The endocrinologic basis of pediatric critical illness hypergylcemia (CIH) differs depending on the disease processes. Researchers writing in BioMed Central's open access journal Critical Care describe how both peripheral insulin resistance and primary beta-cell dysfunction can cause CIH in children.
Catherine Preissig and Mark Rigby from the Emory University School of Medicine, Atlanta, USA, studied 41 children receiving intensive care treatment. They found that those with respiratory failure only had CIH caused by elevated insulin resistance, while those with both respiratory and cardiovascular failure had CIH caused by primary beta-cell dysfunction. Preissig said, "Understanding the etiology of CIH may significantly impact disease course and therapeutic approach. Further studies must confirm whether insulin treatment is effective in both subgroups of patients".
CIH is highly prevalent in pediatric critical illness; the authors estimate that approximately 20% of admissions to their ICU develop the condition. They found that as well as the etiological differences described above, patients with respiratory failure and cardiovascular failure also had more severe CIH than those with respiratory failure alone. Preissig concludes, "Understanding these differences and elucidating the pathogenesis of CIH may assist in developing individualized glycemic goals and treatment strategies in children with life-threatening illness or injury".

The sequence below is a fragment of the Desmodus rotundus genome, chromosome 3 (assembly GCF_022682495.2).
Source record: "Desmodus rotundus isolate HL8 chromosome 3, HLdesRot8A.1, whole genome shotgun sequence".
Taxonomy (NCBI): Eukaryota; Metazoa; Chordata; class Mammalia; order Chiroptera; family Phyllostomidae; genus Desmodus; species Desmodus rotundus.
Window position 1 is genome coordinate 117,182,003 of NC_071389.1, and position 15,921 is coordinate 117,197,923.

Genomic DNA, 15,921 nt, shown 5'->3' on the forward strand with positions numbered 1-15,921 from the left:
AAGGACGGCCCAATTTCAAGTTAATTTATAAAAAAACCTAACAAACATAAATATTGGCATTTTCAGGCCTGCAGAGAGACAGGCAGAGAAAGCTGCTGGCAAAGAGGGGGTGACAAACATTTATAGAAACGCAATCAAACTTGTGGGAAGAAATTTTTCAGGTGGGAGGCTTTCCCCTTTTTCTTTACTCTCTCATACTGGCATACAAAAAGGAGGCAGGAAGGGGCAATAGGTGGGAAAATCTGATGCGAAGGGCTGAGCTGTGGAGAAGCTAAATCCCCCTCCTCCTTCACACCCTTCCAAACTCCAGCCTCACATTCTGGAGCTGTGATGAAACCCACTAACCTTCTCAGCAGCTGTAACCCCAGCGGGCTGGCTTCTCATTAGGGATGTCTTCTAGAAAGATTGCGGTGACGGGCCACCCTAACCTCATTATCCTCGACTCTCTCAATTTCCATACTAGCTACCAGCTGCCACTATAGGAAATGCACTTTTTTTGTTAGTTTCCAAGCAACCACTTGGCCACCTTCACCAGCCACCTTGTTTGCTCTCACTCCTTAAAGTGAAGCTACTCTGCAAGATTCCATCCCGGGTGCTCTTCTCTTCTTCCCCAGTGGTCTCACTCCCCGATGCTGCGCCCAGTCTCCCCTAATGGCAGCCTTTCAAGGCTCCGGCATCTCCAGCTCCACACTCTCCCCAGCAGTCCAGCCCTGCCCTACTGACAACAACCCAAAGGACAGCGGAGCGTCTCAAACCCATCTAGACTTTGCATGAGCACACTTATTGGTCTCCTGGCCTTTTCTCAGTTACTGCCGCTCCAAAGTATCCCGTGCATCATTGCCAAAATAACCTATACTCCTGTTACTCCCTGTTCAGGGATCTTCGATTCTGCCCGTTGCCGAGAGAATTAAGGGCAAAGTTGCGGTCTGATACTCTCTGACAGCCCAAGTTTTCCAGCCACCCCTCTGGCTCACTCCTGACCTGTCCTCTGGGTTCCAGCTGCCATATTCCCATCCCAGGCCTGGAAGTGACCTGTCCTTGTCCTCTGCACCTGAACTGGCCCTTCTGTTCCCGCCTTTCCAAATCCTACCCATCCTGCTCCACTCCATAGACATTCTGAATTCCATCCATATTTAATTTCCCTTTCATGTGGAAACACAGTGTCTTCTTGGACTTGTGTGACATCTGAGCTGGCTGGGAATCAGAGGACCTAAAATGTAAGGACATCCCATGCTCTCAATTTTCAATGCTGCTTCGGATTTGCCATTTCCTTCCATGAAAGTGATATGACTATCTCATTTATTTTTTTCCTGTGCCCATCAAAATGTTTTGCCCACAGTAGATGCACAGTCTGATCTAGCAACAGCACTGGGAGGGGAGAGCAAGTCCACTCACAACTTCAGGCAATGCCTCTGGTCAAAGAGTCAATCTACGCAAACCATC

More information: Hyperglycemia results from beta-cell dysfunction in critically ill children with respiratory and cardiovascular failure: a prospective observational study, Catherine M Preissig and Mark R Rigby
Critical Care (in press), ccforum.com/
Source: BioMed Central
Explore further: AbbVie to pay Shire $1.64B fee over nixed merger